Aunt Phil's Trunk, Volume Five
Phyllis Downing Carlson and Laurel Downing Bill; Aunt Phil's Trunk LLC; 2016; 448 pages; $19.95
Ten years ago when I first took a job reviewing Alaska books for another publication, I was handed a stack of recent works for consideration. Among them was "Aunt Phil's Trunk Volume One," featuring a photograph of an elderly woman with a kind face on the cover along with the words: "an Alaska historian's collection of treasured tales."
Since it was independently published, and since I'd received another volume of anecdotal Alaska history that was poorly written and lacking in context, I was unsure if I wanted to consider this one. I decided I'd give it 20 pages, and if it didn't grab me, I'd move on.
Twenty pages later, I was a dedicated fanboy and have remained so throughout the ensuing decade and the now four additional volumes of "Aunt Phil's Trunk" that followed.
The genesis for this series — of which the fifth volume was recently published — lies with Phyllis Downing Carlson, who moved with her family to Alaska in 1914 at age 5. A teacher by training, she started collecting stories from her fellow Alaskans in the years after World War II and published them in assorted magazines and newspapers, including the old Anchorage Times. Drawing off newspaper accounts, interviews and other sources, she wrote about Alaska history from the viewpoint of its participants in a lively fashion that lent a personalized sensibility to the names and dates of textbooks.
Downing Carlson died in 1993, and her trove of articles, notes, clippings and all else went to her niece, Laurel Downing Bill, a third-generation Alaskan and fellow history fanatic. It was a fortuitous inheritance. After earning a journalism degree in 2003 from the University of Alaska Anchorage, Downing Bill set to work assembling her aunt's articles into chronological order, filling in some gaps with her own contributions, tidying up a few details and adding photographs to accompany the text.
More than 2,000 pages
The result, which spans five books and more than 2,000 pages, is neither an academic nor a comprehensive history of Alaska, but it is an entertaining and accessible account of the people who have called it home from the opening of the Bering Land Bridge to the 25th anniversary of statehood.
"Aunt Phil's Trunk Volume Five" takes up where the previous one left off, immediately after Alaska was admitted to the Union. The first chapter introduces readers to the new state's first governor, William Egan, with a quick recap of his career. This is followed by chapters exploring challenges facing Alaska as it shifted from a territory that had been almost fully financed by the federal government to a state expected to pull its own weight.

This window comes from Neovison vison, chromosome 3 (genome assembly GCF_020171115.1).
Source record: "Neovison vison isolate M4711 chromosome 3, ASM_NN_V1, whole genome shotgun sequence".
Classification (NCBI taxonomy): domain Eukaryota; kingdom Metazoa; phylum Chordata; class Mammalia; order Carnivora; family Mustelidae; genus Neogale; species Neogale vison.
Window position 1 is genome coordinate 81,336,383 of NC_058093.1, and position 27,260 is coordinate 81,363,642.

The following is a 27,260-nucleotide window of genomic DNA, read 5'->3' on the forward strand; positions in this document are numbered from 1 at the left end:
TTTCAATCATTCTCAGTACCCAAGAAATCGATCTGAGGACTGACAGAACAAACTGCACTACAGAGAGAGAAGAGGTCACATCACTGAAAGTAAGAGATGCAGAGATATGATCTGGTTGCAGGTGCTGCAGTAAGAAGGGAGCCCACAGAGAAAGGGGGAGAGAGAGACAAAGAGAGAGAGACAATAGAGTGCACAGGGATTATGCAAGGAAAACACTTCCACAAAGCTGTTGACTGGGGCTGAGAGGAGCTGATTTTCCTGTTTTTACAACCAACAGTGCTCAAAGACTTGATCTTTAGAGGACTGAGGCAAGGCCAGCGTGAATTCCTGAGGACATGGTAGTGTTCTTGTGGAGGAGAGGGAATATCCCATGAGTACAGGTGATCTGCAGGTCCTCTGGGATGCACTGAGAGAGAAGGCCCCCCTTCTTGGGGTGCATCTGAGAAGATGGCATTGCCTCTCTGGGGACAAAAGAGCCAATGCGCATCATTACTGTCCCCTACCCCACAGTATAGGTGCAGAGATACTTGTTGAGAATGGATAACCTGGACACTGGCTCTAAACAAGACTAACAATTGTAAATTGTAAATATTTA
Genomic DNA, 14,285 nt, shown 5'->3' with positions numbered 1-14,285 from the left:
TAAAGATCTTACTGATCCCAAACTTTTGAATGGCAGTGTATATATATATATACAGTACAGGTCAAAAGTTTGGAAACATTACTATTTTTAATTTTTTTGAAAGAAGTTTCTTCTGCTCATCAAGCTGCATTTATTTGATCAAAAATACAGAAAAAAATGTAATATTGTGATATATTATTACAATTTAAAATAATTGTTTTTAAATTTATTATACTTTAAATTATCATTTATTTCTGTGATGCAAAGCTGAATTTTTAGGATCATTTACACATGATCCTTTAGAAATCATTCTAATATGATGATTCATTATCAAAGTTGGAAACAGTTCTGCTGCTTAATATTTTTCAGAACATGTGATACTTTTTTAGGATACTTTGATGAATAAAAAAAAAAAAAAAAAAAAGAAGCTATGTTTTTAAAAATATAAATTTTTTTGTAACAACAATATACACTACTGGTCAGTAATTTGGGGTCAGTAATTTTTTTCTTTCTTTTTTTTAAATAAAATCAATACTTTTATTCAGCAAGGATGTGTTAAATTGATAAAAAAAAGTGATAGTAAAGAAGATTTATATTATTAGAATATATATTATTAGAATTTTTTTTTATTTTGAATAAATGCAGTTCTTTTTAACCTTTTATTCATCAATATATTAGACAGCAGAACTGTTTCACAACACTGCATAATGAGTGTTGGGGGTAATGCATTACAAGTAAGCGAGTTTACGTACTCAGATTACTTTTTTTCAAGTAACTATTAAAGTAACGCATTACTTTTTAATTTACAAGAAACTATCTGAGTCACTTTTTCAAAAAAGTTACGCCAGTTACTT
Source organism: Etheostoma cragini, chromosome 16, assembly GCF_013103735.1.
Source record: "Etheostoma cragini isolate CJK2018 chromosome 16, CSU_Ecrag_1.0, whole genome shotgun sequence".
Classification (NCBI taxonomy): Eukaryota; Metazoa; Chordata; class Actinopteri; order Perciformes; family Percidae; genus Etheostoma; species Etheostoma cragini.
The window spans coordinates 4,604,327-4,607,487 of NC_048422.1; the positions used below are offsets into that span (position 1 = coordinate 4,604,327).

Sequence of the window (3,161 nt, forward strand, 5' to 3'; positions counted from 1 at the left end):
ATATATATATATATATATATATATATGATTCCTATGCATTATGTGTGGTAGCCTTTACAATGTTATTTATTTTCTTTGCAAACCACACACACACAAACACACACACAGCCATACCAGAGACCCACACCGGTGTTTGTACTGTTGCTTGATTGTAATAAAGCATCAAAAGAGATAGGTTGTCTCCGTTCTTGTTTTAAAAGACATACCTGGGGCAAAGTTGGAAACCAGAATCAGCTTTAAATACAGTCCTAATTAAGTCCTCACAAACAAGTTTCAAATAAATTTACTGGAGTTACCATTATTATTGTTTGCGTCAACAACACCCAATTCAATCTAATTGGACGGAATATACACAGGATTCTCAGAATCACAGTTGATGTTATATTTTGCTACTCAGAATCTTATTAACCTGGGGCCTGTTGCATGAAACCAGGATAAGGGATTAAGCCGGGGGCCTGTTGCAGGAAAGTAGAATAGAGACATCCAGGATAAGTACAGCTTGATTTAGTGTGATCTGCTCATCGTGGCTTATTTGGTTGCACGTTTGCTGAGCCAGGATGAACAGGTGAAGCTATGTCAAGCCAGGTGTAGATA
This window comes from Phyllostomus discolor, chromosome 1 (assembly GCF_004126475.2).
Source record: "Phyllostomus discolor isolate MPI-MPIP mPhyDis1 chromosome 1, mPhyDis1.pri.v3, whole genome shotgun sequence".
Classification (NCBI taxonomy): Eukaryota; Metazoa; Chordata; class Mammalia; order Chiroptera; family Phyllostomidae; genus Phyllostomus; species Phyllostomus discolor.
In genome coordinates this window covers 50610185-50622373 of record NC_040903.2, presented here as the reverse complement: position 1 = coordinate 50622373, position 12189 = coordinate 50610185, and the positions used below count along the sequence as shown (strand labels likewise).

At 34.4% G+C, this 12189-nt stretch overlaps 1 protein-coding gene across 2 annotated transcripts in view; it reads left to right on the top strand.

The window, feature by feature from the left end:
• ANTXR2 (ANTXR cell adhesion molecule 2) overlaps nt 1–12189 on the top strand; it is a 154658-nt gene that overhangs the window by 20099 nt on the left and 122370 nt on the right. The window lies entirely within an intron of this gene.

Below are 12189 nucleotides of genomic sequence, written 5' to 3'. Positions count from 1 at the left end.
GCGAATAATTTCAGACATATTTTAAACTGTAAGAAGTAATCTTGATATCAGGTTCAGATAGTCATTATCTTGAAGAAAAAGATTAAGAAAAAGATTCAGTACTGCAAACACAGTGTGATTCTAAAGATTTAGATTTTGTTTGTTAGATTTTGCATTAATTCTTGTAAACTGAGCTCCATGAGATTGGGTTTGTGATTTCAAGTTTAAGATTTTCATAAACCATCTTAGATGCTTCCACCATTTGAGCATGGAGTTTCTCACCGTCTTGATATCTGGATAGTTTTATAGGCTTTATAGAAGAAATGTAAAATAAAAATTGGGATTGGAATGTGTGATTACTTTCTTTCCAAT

Readers learn about the difficulties of funding a vast region with a tiny population. They'll also discover that the perennial efforts at moving the state capital from Juneau to someplace closer to the more populated Southcentral region commenced almost as soon as the gavel fell to open the first meeting of the Legislature.
One can't write about early statehood without mentioning the 1964 Good Friday earthquake that devastated Anchorage and many coastal communities. This is particularly true for a series focused on the human side of history, and this volume devotes more than 100 pages to the calamity. The damage the quake and subsequent tsunamis inflicted on Anchorage, Valdez, Kodiak, Whittier and elsewhere is recounted.
The "Aunt Phil's Trunk" books have a well-deserved reputation for being exhaustively illustrated with photographs on nearly every page, and the selection on the earthquake is especially dramatic with dozens of images of the disaster's aftermath.
The 1960s were a time for Alaska calamities, and later chapters tell of the 1964 fire that gutted the downtown of already-quake-damaged Cordova, and the 1967 flood that washed away much of Fairbanks.
The other big story of Alaska's first quarter-century as a state is the intertwined battles over land distribution, Native claims and the oil discoveries that spurred action on all three fronts. The book pays tribute to Alaska Native leaders who worked the system from the inside through legal maneuvering, winning a historic victory with passage of the Alaska Native Claims Settlement Act. Meanwhile the section on the building of the trans-Alaska pipeline includes some of the best pictures in this already well-illustrated volume.
As more of a citizens' history, the book includes things that would likely be left out of textbooks. There's an account of the first Iditarod, a chapter on how Alaskans dealt with the mentally ill, the story of an enormous flagpole that the city of Ketchikan donated to Anchorage, and several tales of high-profile murders, including the massacres in McCarthy and Manley that occurred about a year apart in the early 1980s.
Like previous volumes, chapters in this book are written in the style of newspaper features articles. They can easily stand alone while also adding to a greater whole. There are a couple of minor errors, but nothing glaring, and some important events are left out. But this isn't an academic work, this is popular history done well. The writing is engaging throughout and the pictures alone are worth the cost of the book.
By making her aunt's work available and adding her own touches, Downing Bill has brought Alaska's past to life in a way that should appeal even to those who rarely read history. Volume Five ends in 1984 and Downing Bill does not plan on taking it further, so the series is complete. And all of it is good.
David A. James is a Fairbanks based freelance writer and critic.